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World Immunisation Week: Pune’s Serum Institute With Oxford University May Deliver A COVID-19 Vaccine By September

Adar Poonawalla from Serum Institute of India, told NDTV that even though development of vaccines take “many years”, the partnership with Oxford University may enable them to deliver a vaccine for COVID-19 sooner than expected

World Immunisation Week: Pune’s Serum Institute With Oxford University May Deliver A COVID-19 Vaccine By September
Highlights
  • Pune's Serum Institute to manufacture vaccines for COVID-19 by May-end
  • It will be ready to use by September when the human trials end
  • The vaccine is likely to be a one shot vaccine and may cost around Rs.1000

New Delhi: “Immunisation is one of the world’s most successful and cost-effective health interventions that saves millions of lives every year,” says the World Health Organization as they celebrate the World Immunisation Week from April 24-30. The world at the moment is facing the biggest health crisis in view of the COVID-19 outbreak. While there is no vaccine to fight the novel coronavirus yet, as per experts, there are about 100 projects for the development of a vaccine underway and India will play a key role in the same. The world’s largest vaccine producer, Pune-based Serum Institute of India told NDTV that the firm is working with scientists in the UK and the US to manufacture a vaccine for the global pandemic that has infected more than 3 million people and cost 209,661 lives worldwide. When it comes to the firm’s latest partnership with UK’s Oxford University, the COVID-19 vaccine might be arriving sooner than expected.

Adar Poonawalla, the chief of Serum Institute of India, told NDTV that development of vaccines take “many years” to prove their safety and efficacy and partly due to the regulatory approvals as well. He explained,

We have ourselves said that it (vaccine production) will take till 2021 with Codagenix and other US partners. But about a week ago, we were able to tie up with Oxford University which has progressed a lot and entered human beings, he told NDTV.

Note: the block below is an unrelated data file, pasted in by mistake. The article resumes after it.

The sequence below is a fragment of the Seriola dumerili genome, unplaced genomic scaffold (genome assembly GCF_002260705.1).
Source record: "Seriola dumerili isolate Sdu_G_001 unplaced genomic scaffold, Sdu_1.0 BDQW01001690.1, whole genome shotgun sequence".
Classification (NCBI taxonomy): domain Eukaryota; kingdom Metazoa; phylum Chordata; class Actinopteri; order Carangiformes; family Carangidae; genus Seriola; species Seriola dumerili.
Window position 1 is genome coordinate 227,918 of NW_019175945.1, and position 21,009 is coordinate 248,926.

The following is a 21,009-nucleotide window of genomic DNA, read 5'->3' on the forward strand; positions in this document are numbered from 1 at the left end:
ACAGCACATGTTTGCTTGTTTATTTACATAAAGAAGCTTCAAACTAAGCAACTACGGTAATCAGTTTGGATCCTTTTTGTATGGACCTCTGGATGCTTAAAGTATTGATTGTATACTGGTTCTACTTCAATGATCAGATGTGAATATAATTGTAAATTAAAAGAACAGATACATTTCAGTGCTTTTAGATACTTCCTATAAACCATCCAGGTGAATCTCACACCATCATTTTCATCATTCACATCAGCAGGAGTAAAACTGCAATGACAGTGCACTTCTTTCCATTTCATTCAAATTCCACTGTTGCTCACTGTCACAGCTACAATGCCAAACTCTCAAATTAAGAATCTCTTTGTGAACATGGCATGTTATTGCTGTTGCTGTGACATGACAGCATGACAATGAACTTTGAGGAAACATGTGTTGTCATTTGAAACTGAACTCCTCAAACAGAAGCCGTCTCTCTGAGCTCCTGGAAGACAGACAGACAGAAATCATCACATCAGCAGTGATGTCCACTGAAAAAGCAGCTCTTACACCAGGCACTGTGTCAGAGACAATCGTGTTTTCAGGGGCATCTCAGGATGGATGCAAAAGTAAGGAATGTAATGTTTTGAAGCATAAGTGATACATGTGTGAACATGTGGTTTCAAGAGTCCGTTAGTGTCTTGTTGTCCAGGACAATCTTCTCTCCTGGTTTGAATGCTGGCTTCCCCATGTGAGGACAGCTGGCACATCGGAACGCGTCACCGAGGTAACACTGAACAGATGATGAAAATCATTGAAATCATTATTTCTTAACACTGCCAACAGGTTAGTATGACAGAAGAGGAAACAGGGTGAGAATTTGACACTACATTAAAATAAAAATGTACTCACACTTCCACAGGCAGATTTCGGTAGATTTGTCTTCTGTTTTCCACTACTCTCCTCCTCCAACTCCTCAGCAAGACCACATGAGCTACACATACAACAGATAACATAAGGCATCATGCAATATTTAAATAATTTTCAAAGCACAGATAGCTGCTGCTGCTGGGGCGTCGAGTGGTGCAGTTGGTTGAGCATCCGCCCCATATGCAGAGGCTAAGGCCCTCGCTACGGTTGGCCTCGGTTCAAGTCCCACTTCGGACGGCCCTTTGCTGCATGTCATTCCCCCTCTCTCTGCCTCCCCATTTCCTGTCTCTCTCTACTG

He further said that the firm is hoping to jumpstart the production of the vaccine by the end of May, so that by the time the trials get over in September, Indians and the world do not have to wait another six months after that for the vaccine to be produced.

Also Read: Combating COVID-19: High-Level Task Force To Work On Vaccines, Drug Testing Constituted

When it comes to availability of the vaccine on a mass scale for a country as big as India, Mr. Poonawala said that Serum Institute is one of five or six manufacturers and the only Indian firm, who is partnered with the Oxford University for the development of the vaccine. He added,

I have already sanctioned a Rs. 600-crores state-of-the-art facility to be constructed, but it will take least 2-3 years where we can manufacture half a billion or 3 quarters of a billion doses of this vaccine. But until that’s ready, we need to find different existing facilities where we can produce this vaccine and fortunately we have a facility where can produce 50-100 million doses in the next one year with this particular technology and product. And then we can scale up from there.

Besides Oxford, Mr. Poonawalla’s firm also has a tie-up with US-based firm Codagenix, which, he said, is using a live attenuated virus to develop its vaccine and is conducting animal trials with it.

It is a couple of months behind Oxford which has already entered a human trials phase, which is why we decided to additionally partnered with the university, he added.

Also Read: How Long Will The World Have To Wait For A Vaccine Against COVID-19? Experts Answer

When asked about the cost factor, Mr Poonawalla said it is too early to put an exact figure to it but his company is “known for facilitating vaccines at an affordable price.”

But it would come to around Rs 1,000, factoring in projects that were put on the back burner to push forward with this one.

Meanwhile, some experts have raised concerns over the efficiency of a vaccine to prevent the SARS-COV-2, for which Mr. Poonawalla said,

I think we should wait to reveal a conclusion until the trials are completed on the success of the vaccine. However,
we have a very high confidence for this technology that we’re using right now to develop the vaccine since it has worked for us before for Ebola vaccine, so we think that the chances of this working will be very high. On the other hand, we still don’t have clarity on if this will be an annual vaccine but scientists at Oxford think that it will be a one shot vaccine, which will be cost economically feasible for majority of the people.

The human trial of the Oxford University’s vaccine started on April 23.

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